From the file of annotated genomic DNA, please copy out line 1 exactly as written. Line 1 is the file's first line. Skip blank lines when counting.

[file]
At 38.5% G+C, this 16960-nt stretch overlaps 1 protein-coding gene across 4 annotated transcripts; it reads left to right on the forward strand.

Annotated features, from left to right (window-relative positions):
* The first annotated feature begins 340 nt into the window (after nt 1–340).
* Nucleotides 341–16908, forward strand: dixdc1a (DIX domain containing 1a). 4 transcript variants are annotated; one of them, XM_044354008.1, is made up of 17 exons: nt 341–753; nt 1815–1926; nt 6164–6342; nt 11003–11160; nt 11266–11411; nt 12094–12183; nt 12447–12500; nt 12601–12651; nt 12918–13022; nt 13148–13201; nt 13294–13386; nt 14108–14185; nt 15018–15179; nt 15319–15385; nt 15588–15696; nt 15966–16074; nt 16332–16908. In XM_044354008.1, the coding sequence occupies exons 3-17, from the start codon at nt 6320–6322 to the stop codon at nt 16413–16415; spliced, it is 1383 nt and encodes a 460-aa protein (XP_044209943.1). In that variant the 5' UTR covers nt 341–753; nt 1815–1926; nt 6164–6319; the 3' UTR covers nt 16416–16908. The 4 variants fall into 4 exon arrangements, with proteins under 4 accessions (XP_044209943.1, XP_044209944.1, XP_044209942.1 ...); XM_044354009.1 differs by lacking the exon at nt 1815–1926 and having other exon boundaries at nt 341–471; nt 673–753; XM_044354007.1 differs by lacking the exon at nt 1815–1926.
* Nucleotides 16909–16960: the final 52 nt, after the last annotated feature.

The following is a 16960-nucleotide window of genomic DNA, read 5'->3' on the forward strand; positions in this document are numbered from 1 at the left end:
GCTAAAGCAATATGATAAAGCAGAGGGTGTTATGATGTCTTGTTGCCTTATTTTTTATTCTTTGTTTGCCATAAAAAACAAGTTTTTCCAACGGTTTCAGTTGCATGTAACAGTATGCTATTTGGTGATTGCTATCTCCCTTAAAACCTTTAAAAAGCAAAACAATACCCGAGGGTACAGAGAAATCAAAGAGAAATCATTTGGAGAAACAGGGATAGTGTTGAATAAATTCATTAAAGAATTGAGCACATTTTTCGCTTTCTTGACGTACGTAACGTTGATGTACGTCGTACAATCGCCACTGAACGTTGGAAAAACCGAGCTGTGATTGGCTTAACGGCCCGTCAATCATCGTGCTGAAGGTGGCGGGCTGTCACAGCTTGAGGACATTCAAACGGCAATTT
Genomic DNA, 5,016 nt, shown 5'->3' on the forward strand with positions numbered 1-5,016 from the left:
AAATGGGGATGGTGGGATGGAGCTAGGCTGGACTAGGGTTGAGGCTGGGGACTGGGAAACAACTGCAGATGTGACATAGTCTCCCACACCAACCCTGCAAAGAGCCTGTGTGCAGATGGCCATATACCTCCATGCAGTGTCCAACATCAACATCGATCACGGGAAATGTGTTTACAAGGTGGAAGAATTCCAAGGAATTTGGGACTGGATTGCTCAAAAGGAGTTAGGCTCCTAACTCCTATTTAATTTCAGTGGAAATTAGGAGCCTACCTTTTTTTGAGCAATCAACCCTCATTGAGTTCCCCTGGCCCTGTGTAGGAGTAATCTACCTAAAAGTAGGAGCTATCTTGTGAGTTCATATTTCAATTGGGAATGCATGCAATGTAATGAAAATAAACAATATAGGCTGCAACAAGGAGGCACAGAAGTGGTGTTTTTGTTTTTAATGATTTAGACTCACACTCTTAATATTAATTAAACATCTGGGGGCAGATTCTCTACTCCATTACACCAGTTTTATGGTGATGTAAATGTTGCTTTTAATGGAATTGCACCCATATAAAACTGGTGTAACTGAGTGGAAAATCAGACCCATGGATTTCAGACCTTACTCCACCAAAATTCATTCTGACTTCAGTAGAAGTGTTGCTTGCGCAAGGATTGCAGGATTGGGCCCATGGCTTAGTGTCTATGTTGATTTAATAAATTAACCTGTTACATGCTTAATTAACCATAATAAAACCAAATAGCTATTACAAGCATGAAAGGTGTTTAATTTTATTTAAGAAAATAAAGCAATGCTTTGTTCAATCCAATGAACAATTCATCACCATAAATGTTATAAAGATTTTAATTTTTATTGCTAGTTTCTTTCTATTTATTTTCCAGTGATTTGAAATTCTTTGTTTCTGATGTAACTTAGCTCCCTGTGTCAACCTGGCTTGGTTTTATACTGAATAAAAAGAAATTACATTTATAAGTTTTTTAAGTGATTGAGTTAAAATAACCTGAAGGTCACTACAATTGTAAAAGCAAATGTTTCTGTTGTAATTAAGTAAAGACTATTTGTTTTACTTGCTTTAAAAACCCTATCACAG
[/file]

At 38.5% G+C, this 16960-nt stretch overlaps 1 protein-coding gene across 4 annotated transcripts; it reads left to right on the forward strand.